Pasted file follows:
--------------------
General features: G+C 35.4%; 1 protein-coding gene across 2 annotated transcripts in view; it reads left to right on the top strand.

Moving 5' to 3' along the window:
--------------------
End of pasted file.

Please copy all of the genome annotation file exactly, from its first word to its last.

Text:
General features: G+C 35.4%; 1 protein-coding gene across 2 annotated transcripts in view; it reads left to right on the top strand.

Moving 5' to 3' along the window: